Why Dividends May Be Losing Their Value

Countless studies have shown that historically, dividend-paying stocks have outperformed their non-dividend-paying counterparts. But like any rule of thumb, now that everyone seems to be looking at the dividend indicator to judge future performance, you shouldn't blindly assume that any company that starts paying a dividend will suddenly rise from the ashes and outperform.

The rash of new dividends
In recent years, we've seen a host of companies decide to start paying dividends, especially in the tech arena:

  • Cisco Systems (Nasdaq: CSCO  ) began paying a dividend last year, with its stock now yielding almost 2%.
  • Apple (Nasdaq: AAPL  ) gave in to investor pressure to start paying a dividend following the death of former CEO Steve Jobs, with a payout of $2.60 per share due to start between July and September.
  • Most recently, Dell (Nasdaq: DELL  ) announced yesterday that it would initiate an $0.08 per share quarterly payout, which will result in a 2.7% yield.

In starting their payouts, companies are careful to say all the right things. Dell's CFO cited "sustainably strong cash flow from operations" as a key element allowing the company to "[add] another element to our disciplined capital allocation strategy" through a dividend. Apple's Tim Cook argued that "even with these investments [in the business], we can maintain a war chest for strategic opportunities and have plenty of cash to run our business. So we are going to initiate a dividend and share repurchase program." And Cisco's CFO noted that "Cisco's leadership position in the markets we serve is strong, and the time is right for Cisco to pay our first-ever cash dividend. ... This dividend complements our leading position, and is an important part of our commitment to bring value to shareholders."

Adding dividends for all the wrong reasons
But lately, companies have seemed to have other primary motivations for deciding to make payouts. In Dell's case, analysts argue that given its weak business results, paying a dividend invites income-hungry investors to buy shares, potentially boosting its stock price. When Apple and Cisco started paying their dividends, similar suggestions arose, as many pointed out that funds that focus specifically on dividend-paying stocks had been shut out of their shares.

More important, it's extremely hard to argue that any of these three companies has passed any relevant milestone that suddenly put them in a position to pay dividends. Apple and Cisco have notoriously huge cash positions on their balance sheets that have invited criticism from shareholders and investor advocates.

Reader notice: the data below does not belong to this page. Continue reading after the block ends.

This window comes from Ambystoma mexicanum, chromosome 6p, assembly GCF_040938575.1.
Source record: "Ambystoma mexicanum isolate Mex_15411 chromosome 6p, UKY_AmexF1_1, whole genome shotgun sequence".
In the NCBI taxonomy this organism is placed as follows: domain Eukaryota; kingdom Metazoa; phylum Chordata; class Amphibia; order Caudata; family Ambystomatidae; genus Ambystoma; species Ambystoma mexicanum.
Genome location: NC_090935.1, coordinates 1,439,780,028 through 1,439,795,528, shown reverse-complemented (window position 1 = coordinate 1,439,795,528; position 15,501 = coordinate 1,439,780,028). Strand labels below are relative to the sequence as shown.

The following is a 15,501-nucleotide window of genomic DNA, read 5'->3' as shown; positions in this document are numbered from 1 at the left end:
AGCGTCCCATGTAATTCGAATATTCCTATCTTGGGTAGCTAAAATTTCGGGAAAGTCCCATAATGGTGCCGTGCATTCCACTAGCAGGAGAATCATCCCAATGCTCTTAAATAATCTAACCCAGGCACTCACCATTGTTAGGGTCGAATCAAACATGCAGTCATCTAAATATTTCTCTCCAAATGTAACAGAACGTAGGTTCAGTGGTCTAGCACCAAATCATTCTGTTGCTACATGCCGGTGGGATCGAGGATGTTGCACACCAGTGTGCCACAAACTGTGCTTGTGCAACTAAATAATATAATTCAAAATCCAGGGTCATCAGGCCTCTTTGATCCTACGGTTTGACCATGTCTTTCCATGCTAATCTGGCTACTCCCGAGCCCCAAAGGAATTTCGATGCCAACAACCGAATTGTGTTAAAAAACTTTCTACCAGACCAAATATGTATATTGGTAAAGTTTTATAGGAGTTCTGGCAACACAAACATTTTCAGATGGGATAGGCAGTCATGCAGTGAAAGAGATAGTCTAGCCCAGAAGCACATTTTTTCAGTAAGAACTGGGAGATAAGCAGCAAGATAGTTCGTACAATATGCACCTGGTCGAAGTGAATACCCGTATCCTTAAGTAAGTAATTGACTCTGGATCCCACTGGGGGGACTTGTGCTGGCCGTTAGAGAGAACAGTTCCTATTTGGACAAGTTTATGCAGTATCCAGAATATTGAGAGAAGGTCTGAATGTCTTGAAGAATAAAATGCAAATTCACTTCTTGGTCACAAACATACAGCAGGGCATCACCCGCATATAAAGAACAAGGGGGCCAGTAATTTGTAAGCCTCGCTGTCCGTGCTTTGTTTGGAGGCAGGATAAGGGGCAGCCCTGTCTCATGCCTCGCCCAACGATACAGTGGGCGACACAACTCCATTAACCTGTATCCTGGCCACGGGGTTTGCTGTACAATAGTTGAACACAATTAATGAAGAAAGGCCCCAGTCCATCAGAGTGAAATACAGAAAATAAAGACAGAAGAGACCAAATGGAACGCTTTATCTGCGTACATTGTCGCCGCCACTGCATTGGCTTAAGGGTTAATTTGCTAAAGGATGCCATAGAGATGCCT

Contrast their behavior with that of other tech companies that have treated dividends more seriously. Intel (Nasdaq: INTC  ) , for instance, has been paying dividends consistently since 1992, and although its initial payouts were pretty puny, they've grown slowly but surely over the past decade to produce what's now a substantial yield of more than 3%. IBM (NYSE: IBM  ) isn't as generous with its dividend, which yields less than 2% after the stock's huge bull run. But with a 17-year history of raising its payouts annually, IBM is doing what every dividend investor wants to see.

Taking it out of their hands
From one perspective, paying a dividend may justify a boost in a stock's price: By taking money out of the hands of management, it makes it marginally harder for a company to make expensive acquisitions that all too often turn out to be strategic blunders. Yet with interest rates so low, the credit markets are more than happy to oblige takeover-hungry management teams by offering cheap financing.

Moreover, with many companies' questionable track record of timing stock buybacks, dividends may be a better use of capital. But when companies can't use cash profitably to reinvest in their own businesses, it marks a turning point for their growth. Investors can no longer expect the quick share-price appreciation that so many high-growth companies enjoy early on.

Don't bank on dividends
In the past, when companies were motivated to pay a dividend as soon as they possibly could, initiating a payout marked a rite of passage for a company as it emerged into sustainability. But for many companies, that motivation is gone -- and with the slew of companies paying long-deferred dividends now, you therefore shouldn't draw the same conclusions about their financial health. Only by looking at other factors can you really be sure whether a business is sound or whether a company is making a last-gasp effort to attract investors by making a dividend payout.

The best dividend stocks are great not only because of their payouts but because of the top-notch businesses that make them possible. Read all about nine of them in the Fool's latest special report on dividend stocks. With these stocks having long histories of lucrative payouts and steady growth, you won't want to miss out, so click here and get your free report today.